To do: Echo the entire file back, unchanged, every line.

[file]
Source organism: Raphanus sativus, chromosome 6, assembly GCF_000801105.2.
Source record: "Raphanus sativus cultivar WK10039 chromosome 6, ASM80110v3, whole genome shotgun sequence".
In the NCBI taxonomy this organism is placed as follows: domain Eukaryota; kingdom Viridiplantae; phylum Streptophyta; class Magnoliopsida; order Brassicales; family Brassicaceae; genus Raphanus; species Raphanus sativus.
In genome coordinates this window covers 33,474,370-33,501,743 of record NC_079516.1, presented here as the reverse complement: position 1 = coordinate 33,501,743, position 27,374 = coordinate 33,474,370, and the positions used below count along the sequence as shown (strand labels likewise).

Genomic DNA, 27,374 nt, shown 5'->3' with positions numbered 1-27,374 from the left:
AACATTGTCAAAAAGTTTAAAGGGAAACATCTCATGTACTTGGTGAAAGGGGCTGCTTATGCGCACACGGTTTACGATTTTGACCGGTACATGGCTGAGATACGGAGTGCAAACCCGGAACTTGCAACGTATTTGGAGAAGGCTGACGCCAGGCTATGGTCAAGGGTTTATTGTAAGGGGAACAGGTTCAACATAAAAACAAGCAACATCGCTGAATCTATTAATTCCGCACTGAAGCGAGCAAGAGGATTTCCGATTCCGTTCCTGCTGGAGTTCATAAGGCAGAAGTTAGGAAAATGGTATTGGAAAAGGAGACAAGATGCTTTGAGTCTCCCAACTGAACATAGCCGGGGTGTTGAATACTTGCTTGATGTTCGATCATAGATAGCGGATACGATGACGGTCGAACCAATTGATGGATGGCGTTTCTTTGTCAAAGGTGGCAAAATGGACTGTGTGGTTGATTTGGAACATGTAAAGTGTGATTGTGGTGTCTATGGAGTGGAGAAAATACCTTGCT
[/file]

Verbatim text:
Source organism: Raphanus sativus, chromosome 6, assembly GCF_000801105.2.
Source record: "Raphanus sativus cultivar WK10039 chromosome 6, ASM80110v3, whole genome shotgun sequence".
In the NCBI taxonomy this organism is placed as follows: domain Eukaryota; kingdom Viridiplantae; phylum Streptophyta; class Magnoliopsida; order Brassicales; family Brassicaceae; genus Raphanus; species Raphanus sativus.
In genome coordinates this window covers 33,474,370-33,501,743 of record NC_079516.1, presented here as the reverse complement: position 1 = coordinate 33,501,743, position 27,374 = coordinate 33,474,370, and the positions used below count along the sequence as shown (strand labels likewise).

Genomic DNA, 27,374 nt, shown 5'->3' with positions numbered 1-27,374 from the left:
AACATTGTCAAAAAGTTTAAAGGGAAACATCTCATGTACTTGGTGAAAGGGGCTGCTTATGCGCACACGGTTTACGATTTTGACCGGTACATGGCTGAGATACGGAGTGCAAACCCGGAACTTGCAACGTATTTGGAGAAGGCTGACGCCAGGCTATGGTCAAGGGTTTATTGTAAGGGGAACAGGTTCAACATAAAAACAAGCAACATCGCTGAATCTATTAATTCCGCACTGAAGCGAGCAAGAGGATTTCCGATTCCGTTCCTGCTGGAGTTCATAAGGCAGAAGTTAGGAAAATGGTATTGGAAAAGGAGACAAGATGCTTTGAGTCTCCCAACTGAACATAGCCGGGGTGTTGAATACTTGCTTGATGTTCGATCATAGATAGCGGATACGATGACGGTCGAACCAATTGATGGATGGCGTTTCTTTGTCAAAGGTGGCAAAATGGACTGTGTGGTTGATTTGGAACATGTAAAGTGTGATTGTGGTGTCTATGGAGTGGAGAAAATACCTTGCT